Dr. Uddin’s note: Historical Overview of Transportation in Bangkok – During my residence in Bangkok (1973-75) traffic flow in Bangkok was mostly satisfactory with excellent bus service. Rapid development in the city and urban sprawl degraded traffic flow and air quality, as I noticed during my brief visit there in 1980. Traffic gridlock and long peak hours increased sharply since then. Bangkok traffic congestion problems were reported in the 1990s by TIME magazine. Since early 1970s Thai authorities have been trying to plan and implement expressways and mass transit. As reported above, the mass transit system has remarkably improved in Bangkok metropolitan region due to expansion and private-public participation in bus transit and BRT, underground metro, elevated sky train, as well as a comprehensive vehicle emission testing program and introduction of natural gas vehicles (NGV) including buses and motor rickshaws. I observed these improvements in Bangkok transportation during my latest visit in December 2011. My humanitarian trip was primarily made to assess disruptions to academic programs and damages of infrastructures at the AIT campus after the 2011 mega flood devastation in Thailand.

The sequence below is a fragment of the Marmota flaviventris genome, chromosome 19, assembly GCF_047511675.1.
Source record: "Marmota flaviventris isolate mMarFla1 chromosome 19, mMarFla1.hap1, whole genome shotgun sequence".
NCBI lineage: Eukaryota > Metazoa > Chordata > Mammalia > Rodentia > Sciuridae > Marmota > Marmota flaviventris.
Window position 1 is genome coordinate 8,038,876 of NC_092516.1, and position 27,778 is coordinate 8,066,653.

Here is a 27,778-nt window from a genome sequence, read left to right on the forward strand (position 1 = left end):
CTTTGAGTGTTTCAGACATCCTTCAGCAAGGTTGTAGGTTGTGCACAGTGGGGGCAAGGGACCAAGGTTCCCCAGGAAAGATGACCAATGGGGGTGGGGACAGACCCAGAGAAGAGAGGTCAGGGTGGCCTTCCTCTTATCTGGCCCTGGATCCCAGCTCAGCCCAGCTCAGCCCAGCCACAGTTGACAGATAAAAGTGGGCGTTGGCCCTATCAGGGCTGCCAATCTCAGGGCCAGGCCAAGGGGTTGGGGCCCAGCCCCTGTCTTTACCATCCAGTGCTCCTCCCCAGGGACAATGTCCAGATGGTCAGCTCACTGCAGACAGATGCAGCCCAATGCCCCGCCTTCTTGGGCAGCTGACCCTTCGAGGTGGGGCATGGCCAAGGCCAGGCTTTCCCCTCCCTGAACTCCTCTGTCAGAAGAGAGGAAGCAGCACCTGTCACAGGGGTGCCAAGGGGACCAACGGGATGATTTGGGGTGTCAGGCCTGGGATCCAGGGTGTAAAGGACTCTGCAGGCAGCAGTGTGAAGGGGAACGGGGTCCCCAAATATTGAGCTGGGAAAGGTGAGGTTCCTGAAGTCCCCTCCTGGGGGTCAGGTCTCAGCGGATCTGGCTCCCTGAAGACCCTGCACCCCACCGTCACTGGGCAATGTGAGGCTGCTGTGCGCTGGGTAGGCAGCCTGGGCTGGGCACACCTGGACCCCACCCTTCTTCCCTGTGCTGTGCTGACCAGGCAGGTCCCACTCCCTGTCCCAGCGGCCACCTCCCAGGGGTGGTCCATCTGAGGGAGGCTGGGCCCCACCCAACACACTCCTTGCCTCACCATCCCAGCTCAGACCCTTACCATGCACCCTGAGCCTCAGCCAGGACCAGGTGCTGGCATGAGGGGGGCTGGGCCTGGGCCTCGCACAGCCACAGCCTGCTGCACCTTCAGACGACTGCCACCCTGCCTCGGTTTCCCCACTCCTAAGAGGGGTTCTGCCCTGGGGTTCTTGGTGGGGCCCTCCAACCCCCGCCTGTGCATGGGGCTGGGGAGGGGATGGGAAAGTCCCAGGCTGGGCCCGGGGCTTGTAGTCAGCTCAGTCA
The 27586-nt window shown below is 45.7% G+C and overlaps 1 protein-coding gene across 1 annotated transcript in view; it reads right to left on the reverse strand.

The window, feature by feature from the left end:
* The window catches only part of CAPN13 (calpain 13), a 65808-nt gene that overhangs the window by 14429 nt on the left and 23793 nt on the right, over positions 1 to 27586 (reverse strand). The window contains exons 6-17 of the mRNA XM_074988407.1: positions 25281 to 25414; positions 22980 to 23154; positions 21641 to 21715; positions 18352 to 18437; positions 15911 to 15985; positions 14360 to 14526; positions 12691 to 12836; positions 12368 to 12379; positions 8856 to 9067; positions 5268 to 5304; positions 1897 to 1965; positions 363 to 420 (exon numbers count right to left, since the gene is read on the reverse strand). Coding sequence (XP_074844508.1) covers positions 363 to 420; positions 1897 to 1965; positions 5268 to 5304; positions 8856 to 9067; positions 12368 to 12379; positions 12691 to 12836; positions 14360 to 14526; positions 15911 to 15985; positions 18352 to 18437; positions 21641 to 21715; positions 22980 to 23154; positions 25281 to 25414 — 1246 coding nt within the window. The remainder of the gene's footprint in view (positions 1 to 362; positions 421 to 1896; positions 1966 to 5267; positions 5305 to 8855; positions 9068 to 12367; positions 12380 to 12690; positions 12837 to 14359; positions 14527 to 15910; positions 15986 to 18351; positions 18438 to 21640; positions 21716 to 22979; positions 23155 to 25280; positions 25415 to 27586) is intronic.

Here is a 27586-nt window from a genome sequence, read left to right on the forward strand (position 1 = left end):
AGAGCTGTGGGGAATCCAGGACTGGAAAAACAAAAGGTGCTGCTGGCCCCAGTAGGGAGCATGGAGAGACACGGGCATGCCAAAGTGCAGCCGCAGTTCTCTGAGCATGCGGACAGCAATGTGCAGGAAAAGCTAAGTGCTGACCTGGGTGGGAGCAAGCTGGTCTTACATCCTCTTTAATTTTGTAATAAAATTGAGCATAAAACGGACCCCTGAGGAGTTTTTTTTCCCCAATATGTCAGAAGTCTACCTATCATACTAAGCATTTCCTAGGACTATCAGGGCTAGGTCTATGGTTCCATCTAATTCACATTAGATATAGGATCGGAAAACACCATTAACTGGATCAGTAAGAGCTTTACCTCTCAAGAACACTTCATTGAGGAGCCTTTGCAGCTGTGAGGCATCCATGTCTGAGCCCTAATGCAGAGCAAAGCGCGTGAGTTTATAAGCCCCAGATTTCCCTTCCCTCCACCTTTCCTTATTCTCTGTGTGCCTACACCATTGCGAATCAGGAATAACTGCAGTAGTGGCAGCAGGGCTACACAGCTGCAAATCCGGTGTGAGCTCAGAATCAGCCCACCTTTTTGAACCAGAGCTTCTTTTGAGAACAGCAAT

Road Safety Concerns for Motor Cycles and Pedestrians in Bangkok – As seen in the following video and observed by me during December 2011 visit, an alarmingly high rate of road fatalities and injuries is associated with motor bike riders. During the 2011 Christmas and New Year week, 335 people were killed on roads including 80% motor bike riders. While the number of injuries reached 3,345 persons on the last day of the “seven high risk travel days.” Based on this tragic statistics, I recommend that the Bangkok government consider it as serious issue and implement solutions for orderly and safe travel by motor bikers through dedicated and/or priority lanes as well as police reinforcement on biker travel behavior.